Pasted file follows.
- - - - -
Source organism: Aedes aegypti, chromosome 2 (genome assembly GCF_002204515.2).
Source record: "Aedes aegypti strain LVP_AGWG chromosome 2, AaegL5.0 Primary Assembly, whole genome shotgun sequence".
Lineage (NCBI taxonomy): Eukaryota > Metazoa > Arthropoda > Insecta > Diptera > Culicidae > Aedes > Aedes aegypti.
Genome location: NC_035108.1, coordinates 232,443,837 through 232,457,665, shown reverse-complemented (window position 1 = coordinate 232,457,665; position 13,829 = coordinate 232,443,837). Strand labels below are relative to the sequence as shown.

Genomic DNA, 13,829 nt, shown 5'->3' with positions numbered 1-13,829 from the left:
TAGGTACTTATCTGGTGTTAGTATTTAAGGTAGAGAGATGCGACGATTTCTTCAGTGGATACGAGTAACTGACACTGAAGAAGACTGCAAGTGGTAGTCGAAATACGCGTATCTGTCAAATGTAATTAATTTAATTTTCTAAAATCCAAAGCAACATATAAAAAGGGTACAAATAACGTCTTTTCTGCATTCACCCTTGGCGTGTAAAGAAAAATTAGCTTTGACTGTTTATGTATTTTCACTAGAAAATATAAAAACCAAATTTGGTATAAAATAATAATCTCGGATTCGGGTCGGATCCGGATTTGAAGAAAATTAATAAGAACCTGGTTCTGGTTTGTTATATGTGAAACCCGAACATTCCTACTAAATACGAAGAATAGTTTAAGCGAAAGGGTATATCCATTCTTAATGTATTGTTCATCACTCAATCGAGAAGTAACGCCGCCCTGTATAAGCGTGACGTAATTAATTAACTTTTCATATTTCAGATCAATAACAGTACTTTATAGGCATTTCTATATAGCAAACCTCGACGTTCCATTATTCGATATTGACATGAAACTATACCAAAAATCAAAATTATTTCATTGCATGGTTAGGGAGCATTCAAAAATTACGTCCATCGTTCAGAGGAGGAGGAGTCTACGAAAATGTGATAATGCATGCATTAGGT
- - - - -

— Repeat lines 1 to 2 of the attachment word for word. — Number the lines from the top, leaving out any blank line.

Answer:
Source organism: Aedes aegypti, chromosome 2 (genome assembly GCF_002204515.2).
Source record: "Aedes aegypti strain LVP_AGWG chromosome 2, AaegL5.0 Primary Assembly, whole genome shotgun sequence".